A short story of sorts

I AM writing a short story these days for which I cannot decide the ending. It concerns a very rich man who owns a large plot of land in a residential area. This man comes back from abroad one day and finds that the plot of land has been occupied by a land-grabber.

The owner approaches the court and provides documents in support of his claim. Before the judge can give a ruling, the land-grabber’s attorney, a short, corpulent lawyer, says: “Your Honour, it is true that my client does not own the land in question. But his motive is pure. He is a deeply religious man who got his sons educated in seminaries, and got all his daughters married before they attained the age of 12-13.

“He is deeply worried about how much our younger generation is influenced by the conspiracy of the Western powers to wean our youth away from Islam. So he wants to build a huge Islamic centre where the young people of the area can learn the fundamentals of Islam and can then teach others.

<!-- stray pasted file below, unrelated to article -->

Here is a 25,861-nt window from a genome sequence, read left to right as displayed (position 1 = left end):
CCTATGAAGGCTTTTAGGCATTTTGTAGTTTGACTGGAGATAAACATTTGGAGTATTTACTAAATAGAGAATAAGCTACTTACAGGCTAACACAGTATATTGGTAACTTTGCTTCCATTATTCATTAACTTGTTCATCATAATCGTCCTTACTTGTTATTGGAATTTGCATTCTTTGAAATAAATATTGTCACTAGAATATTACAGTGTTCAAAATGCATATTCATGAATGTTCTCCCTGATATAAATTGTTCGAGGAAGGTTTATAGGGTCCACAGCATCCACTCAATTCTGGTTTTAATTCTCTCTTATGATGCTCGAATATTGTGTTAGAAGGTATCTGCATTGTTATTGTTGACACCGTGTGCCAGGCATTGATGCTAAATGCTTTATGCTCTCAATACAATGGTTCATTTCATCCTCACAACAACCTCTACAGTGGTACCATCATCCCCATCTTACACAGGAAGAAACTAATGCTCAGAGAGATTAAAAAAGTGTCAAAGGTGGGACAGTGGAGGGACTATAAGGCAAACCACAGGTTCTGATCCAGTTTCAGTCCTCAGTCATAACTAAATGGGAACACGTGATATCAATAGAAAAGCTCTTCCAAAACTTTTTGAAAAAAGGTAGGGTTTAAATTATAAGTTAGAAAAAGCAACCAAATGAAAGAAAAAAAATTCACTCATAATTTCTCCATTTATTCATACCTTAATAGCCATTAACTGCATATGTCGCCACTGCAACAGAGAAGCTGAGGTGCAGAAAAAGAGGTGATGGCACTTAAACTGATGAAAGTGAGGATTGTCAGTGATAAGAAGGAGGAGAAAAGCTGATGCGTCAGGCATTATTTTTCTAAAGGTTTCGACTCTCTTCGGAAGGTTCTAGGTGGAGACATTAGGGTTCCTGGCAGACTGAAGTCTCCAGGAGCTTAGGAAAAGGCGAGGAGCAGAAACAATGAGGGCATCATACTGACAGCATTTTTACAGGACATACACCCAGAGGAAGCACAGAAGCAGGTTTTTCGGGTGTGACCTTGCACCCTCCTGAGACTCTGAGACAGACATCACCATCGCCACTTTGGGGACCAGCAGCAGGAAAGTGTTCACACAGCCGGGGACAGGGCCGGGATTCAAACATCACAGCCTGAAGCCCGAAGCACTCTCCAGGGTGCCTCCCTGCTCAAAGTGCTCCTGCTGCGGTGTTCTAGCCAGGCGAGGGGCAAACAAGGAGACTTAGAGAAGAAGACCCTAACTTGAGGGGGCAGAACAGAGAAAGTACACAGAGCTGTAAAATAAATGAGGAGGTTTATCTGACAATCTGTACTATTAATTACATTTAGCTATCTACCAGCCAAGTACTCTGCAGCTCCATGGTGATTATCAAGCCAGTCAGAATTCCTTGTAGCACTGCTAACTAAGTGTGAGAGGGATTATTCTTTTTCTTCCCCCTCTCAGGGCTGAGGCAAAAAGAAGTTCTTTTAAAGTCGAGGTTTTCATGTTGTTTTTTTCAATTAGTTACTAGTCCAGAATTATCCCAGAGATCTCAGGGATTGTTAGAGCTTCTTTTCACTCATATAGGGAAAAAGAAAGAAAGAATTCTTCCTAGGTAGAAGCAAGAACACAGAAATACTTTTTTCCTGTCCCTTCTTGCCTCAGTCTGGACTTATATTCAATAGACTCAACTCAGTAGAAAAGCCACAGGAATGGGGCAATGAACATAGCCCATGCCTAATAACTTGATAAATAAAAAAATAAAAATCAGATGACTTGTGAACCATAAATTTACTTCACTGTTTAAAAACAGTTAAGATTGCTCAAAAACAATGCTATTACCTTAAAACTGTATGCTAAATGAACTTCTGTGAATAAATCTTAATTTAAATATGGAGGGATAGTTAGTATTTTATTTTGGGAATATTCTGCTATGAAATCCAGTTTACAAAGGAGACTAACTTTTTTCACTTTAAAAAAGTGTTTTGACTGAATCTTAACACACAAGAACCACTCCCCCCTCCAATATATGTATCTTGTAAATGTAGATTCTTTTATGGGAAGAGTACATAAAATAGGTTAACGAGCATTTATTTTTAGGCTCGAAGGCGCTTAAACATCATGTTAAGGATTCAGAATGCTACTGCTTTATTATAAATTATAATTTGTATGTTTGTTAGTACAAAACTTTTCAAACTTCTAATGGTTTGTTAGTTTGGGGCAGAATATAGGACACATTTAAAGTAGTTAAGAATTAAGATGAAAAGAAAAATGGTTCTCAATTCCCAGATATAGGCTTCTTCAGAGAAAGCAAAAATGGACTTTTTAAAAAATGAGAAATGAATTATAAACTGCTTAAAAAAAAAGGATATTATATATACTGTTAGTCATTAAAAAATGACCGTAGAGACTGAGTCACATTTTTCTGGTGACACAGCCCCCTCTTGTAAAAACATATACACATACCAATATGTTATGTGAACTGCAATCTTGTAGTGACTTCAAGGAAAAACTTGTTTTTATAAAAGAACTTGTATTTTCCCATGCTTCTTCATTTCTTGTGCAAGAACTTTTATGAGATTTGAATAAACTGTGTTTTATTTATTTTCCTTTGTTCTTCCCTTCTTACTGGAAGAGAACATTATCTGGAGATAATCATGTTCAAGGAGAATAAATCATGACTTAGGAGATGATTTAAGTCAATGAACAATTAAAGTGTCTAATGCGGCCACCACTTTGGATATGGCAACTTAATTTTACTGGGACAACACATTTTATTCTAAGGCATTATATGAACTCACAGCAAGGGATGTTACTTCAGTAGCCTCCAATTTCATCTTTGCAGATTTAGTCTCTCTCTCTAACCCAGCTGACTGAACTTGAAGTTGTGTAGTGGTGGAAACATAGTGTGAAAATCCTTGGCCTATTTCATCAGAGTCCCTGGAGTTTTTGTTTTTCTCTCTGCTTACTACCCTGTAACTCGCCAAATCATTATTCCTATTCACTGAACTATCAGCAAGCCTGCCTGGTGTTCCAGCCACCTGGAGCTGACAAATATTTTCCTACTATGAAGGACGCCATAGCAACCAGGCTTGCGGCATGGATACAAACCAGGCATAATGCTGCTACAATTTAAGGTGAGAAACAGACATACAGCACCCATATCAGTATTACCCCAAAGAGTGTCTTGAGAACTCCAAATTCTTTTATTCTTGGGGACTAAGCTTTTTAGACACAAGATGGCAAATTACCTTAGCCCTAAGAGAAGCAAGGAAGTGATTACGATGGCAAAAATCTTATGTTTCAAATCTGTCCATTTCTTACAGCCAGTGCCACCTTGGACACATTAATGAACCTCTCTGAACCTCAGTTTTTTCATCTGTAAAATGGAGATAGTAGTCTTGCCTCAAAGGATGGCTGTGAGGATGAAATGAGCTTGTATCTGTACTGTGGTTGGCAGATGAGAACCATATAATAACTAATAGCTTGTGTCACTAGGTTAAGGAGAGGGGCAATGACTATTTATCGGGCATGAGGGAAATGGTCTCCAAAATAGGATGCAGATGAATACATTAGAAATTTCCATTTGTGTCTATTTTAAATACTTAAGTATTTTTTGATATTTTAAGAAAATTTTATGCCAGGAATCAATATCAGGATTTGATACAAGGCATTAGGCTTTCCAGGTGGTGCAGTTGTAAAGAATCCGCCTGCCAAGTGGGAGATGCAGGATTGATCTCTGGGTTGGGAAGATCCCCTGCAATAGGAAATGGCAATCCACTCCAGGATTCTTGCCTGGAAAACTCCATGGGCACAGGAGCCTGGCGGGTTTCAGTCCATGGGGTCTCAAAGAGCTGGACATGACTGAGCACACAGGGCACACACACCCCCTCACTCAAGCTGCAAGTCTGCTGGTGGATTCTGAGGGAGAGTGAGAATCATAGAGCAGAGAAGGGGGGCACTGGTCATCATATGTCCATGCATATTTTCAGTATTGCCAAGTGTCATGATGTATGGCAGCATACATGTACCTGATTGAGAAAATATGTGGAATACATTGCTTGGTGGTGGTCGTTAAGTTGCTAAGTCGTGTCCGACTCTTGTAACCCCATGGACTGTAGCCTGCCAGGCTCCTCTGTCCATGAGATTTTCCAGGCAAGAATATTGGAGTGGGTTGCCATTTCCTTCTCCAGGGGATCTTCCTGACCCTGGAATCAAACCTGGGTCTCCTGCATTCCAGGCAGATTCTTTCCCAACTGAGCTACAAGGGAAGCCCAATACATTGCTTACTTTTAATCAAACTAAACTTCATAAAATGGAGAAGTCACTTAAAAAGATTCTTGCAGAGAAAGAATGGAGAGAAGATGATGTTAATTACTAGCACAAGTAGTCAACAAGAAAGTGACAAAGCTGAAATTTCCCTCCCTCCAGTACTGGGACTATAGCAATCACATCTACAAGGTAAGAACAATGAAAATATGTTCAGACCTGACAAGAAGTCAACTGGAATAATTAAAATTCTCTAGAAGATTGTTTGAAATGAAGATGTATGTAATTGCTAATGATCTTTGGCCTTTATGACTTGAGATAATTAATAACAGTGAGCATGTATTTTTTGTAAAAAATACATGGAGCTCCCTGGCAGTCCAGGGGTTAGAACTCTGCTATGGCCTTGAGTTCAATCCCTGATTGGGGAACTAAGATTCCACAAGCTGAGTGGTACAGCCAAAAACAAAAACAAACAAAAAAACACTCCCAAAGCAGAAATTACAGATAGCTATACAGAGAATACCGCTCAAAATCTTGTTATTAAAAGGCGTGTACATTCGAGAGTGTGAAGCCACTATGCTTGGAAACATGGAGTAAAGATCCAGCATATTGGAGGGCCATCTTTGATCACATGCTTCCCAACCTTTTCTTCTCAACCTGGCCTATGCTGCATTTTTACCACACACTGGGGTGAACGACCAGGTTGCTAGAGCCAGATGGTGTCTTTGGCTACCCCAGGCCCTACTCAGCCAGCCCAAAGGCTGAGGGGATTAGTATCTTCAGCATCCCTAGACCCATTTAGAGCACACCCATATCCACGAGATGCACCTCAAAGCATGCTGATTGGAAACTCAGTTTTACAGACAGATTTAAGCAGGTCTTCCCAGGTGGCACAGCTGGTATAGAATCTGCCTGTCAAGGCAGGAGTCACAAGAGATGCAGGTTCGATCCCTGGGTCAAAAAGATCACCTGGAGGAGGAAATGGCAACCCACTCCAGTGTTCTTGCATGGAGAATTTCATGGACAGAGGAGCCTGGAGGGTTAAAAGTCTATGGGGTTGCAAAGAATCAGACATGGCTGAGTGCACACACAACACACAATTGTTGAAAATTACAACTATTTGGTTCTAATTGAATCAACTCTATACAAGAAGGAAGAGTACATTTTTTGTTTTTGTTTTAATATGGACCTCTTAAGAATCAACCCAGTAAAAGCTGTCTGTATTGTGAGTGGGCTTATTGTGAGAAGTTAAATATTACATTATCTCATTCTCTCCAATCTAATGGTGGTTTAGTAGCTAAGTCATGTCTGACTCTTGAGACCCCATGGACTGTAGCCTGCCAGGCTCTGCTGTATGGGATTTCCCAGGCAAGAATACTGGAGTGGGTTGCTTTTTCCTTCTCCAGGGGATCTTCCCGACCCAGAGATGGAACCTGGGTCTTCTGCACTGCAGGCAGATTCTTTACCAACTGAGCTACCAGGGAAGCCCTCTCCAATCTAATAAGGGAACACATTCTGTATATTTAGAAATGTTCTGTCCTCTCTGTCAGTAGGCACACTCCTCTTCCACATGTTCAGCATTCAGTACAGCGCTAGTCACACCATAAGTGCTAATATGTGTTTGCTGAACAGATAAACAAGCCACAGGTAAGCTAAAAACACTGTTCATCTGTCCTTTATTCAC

“As for the owner of the plot, he is just like one of those who have succumbed to the teachings of non-Muslims; he spends his days and nights in places of leisure whenever he is in the country; his children have been educated in missionary schools run by Christians, and his daughters wear Western clothing. This man does not deserve to own this land. In fact, he should be deprived of it. I request Your Honour to rule in favour of my client”.

My dilemma is this: should the judge agree and award the land to the land-grabber? If he does so, would it be in accordance with the laws? More importantly, in the context of the short story, will the audience be comfortable with such a verdict?

Shakir Lakhani

Published in Dawn, May 9th, 2022